a lower arm having a proximal end and a distal end, the proximal end of the lower arm hingedly attached to the hull of the boat at a point lower on the boat then the upper arm;
a cross beam hingedly attached between the distal end of the upper arm and the distal end of the lower arm;
an actuator adapted to move the upper arm between the raised position and the lowered position, the actuator hingedly attached to the hull of the boat at the proximal end of the lower arm and further hingedly attached to the distal end of the upper arm;
a rod affixed to the distal end of the lower arm, wherein the rod is adapted to engage the bottom when the upper arm is in the lowered position; and
the actuator comprises a hydraulic piston assembly affixed to the hull of the boat at the proximal end of the lower arm, the piston assembly including a rod extending therefrom and terminating in a guide piston.
Description

This application claims the benefit of U.S. Provisional Application Ser. No. 61/068,087 filed Mar. 5, 2008.

FIELD OF THE INVENTION

The present invention relates generally to the field of anchoring devices for marine vessels, and, in particular, to an articulated anchor system adapted to hold a small boat in a stationary position in shallow water.

BACKGROUND OF THE INVENTION

Along many coastal areas of the United States, and in certain lakes and estuaries, fishermen fish from small boats in shallow water. In these types of fishing areas, there are extensive shallow, sandy-bottomed or grassy-bottomed regions, generally referred to as flats, that are populated by various sport fish. Fishermen who fish these flats often use one or another of several methods of holding a boat at a selected location. These methods include the use of conventional anchors, the use of a pole shoved into the bottom and secured to the boat, or other methods.

As described by Oliverio et al. in U.S. Pat. No. 6,041,730, the use of anchors such as a Danforth or a similar type of anchor by flats fishermen has several shortcomings. First, such types of anchor do not firmly fix the position of the boat so that the boat can may drift at the end of the anchor line. Second, when setting and retrieving an anchor, the anchor's flukes may rip sea grass out of the bottom and cause ecological damage. Finally, when the anchor is hauled in, mud and sea grass from the anchor can foul the inside of the boat.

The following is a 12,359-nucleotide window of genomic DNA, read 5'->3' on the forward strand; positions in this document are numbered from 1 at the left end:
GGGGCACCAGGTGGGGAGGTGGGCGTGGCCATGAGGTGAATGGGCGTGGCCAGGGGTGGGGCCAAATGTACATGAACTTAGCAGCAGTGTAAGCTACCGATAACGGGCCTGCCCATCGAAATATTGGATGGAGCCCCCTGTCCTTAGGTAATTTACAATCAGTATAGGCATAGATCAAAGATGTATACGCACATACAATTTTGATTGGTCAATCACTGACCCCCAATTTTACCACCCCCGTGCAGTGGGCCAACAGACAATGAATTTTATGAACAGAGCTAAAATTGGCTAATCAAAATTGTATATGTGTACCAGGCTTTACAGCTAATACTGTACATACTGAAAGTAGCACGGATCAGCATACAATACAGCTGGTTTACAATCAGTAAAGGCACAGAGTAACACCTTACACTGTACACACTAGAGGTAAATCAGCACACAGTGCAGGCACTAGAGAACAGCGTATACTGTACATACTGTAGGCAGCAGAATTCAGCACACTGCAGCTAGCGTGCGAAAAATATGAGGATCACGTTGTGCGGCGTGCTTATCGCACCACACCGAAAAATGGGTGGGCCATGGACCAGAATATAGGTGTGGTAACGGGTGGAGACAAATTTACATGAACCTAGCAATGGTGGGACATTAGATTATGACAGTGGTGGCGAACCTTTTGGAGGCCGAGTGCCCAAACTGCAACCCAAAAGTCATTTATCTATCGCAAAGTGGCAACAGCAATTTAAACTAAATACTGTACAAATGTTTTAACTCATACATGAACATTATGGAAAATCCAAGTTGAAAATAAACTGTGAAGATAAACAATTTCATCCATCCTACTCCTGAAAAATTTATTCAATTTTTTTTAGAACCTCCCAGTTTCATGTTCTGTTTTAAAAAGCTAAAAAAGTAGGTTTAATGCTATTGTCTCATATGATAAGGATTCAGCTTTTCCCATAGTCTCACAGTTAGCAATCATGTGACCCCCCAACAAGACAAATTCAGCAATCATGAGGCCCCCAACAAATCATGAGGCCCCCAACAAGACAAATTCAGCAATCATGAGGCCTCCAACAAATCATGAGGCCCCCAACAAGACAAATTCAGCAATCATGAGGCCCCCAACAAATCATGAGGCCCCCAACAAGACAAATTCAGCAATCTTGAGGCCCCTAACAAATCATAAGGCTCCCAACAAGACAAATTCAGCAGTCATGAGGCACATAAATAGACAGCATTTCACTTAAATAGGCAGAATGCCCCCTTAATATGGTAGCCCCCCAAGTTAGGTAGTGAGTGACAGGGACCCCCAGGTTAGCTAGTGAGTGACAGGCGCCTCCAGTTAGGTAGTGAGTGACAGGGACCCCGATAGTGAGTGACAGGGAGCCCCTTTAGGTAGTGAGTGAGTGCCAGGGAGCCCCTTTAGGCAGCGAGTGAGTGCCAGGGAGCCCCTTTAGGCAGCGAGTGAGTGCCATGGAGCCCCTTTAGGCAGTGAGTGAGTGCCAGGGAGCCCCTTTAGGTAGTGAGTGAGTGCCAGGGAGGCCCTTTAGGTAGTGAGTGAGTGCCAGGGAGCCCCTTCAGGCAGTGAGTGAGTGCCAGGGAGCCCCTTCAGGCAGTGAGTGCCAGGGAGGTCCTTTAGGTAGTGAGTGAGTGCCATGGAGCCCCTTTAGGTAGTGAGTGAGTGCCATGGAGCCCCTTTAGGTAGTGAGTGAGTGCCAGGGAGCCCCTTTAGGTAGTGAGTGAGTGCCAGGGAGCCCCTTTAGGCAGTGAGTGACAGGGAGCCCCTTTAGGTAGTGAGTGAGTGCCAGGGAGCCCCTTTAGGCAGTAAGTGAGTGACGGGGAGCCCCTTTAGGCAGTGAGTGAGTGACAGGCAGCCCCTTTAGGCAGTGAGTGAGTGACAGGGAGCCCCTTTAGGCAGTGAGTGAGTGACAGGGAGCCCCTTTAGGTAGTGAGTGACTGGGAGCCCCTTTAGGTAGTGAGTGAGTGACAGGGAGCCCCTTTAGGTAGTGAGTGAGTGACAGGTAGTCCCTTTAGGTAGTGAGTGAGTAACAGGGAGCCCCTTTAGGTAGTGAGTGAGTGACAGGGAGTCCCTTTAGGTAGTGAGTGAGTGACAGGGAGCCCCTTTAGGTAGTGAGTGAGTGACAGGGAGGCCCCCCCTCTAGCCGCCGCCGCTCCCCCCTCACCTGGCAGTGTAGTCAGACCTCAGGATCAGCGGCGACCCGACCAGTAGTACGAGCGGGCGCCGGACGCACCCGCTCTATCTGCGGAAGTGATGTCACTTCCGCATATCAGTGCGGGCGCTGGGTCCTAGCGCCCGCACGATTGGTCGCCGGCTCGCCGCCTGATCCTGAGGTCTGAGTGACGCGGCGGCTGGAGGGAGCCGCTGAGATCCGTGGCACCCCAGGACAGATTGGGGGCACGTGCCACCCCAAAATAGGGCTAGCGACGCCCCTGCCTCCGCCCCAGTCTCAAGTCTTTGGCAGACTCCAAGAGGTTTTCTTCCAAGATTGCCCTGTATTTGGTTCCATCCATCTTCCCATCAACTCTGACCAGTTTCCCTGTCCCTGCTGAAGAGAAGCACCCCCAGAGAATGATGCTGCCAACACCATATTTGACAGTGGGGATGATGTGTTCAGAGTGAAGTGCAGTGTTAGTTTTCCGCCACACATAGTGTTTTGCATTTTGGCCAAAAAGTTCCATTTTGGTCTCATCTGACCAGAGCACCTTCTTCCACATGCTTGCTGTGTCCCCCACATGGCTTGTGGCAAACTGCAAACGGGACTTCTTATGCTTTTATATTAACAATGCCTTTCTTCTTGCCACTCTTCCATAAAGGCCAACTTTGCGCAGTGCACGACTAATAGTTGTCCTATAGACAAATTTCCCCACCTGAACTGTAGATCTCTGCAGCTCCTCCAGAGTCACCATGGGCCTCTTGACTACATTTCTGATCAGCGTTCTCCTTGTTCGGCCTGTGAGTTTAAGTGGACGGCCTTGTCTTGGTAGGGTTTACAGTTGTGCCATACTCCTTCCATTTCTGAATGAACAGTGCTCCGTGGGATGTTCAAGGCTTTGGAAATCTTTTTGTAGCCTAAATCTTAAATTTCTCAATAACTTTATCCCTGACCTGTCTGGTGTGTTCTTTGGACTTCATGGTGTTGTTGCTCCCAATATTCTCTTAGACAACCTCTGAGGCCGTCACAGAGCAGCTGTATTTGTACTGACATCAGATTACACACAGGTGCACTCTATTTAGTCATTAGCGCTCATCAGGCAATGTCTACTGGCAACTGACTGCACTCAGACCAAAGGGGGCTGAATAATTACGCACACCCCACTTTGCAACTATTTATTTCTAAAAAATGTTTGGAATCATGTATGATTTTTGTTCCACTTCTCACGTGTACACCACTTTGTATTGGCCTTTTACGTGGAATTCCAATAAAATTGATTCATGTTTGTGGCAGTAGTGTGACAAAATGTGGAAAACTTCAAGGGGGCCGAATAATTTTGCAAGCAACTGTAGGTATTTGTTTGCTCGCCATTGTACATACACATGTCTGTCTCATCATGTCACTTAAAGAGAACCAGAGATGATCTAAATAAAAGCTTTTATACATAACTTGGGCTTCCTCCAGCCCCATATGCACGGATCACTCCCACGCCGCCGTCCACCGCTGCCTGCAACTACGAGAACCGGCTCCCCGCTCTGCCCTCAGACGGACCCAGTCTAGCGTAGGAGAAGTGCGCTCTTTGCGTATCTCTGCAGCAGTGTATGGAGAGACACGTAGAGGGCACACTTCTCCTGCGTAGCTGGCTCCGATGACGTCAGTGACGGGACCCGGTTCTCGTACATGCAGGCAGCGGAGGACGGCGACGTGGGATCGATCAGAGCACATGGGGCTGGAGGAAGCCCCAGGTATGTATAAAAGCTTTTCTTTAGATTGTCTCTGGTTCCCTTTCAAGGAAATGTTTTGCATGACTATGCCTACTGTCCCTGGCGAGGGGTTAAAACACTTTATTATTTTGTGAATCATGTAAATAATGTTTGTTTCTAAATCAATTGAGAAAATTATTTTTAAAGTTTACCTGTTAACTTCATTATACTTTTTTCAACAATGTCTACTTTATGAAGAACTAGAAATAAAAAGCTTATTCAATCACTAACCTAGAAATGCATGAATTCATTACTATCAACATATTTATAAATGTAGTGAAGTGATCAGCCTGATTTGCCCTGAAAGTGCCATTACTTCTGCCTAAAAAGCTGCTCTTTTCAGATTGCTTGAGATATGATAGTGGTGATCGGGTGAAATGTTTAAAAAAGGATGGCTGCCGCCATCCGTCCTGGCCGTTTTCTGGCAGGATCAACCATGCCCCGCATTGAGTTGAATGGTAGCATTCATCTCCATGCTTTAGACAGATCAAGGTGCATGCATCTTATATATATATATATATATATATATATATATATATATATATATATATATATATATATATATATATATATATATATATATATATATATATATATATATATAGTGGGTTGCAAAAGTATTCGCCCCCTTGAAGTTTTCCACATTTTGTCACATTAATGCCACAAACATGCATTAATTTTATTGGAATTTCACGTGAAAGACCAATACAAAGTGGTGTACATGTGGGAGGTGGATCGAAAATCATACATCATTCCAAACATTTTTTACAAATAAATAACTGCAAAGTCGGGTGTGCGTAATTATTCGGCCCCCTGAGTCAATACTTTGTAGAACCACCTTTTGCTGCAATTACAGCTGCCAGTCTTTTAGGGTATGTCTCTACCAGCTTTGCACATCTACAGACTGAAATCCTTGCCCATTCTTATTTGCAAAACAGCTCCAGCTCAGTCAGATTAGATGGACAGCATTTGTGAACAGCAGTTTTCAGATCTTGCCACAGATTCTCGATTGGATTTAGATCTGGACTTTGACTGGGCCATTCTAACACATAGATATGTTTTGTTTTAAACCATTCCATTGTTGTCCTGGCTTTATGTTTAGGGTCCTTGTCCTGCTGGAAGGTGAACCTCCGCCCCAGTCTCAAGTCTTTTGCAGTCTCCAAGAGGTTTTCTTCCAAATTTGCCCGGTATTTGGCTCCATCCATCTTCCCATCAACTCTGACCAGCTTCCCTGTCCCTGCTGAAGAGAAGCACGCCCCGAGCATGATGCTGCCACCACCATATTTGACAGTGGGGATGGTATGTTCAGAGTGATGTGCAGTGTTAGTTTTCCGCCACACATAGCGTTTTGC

Other means of securing a boat in shallow water include a pole-like structure to which the both may be secured. In addition to Oliverio et al., other references dealing with similar means include U.S. Pat. No. 458,473 wherein MacDonald describes a jointed structure hinged to a submersible coastal artillery battery and comprising a pole inserted into the bottom of a shallow body of water. Other elongate pole-like anchoring mechanisms not hingedly secured to a vessel are taught by Mestas et al. in U.S. Pat. No. 4,960,064 and by Stokes in U.S. Pat. No. 4,702,047. Mechanisms other than anchors that are hingedly attached to a vessel hull are taught, inter alia, by Alexander, in U.S. Pat. No. 2,816,521 and by Sherrill in U.S. Pat. No. 3,046,928, both of whom show stem stabilizers, and by Doerffer, in U.S. Pat. No. 4,237,808, who shows a braking device.

The structure of Oliverio et al. requires an upper arm and a lower arm which together form a parallelogram, with one side of the parallelogram anchored to the transom of the boat, and the opposite side of the parallelogram retaining a rigidly fixed anchor pole. With this structure, the total range of movement of the mechanism is by necessity less than 180°. This can limit the depth at which the anchor may be effectively used. The structure shown and described in Oliverio et al. is rigidly dictated in the mounting of the parallelogram to the transom of the boat. In order to adapt the mounting of the structure to a boat with any slant other than that predetermined by the structure requires shims and adapter plates to arrange the anchor pole to the proper deployed position. The Oliverio et al. structure also has numerous pinch points that can damage equipment, injure people and become fouled with weeds or debris in the water.

Thus, there remains a need for a shallow water anchor that provide a range of movement of 180°, or even more, to maximize the effective depth of the anchor. The anchor should preferably be light-weight to make the anchor easier to use and make the most of the prime mover of the mechanism. The mounting structure of the apparatus should also easily adapt the mount to any reasonable slant of the transom relative to the surface of the water. The anchor device should also have a minimal number of pinch points exposed to users, equipment and matter in the water. The present invention is directed to filling these needs and others in the art.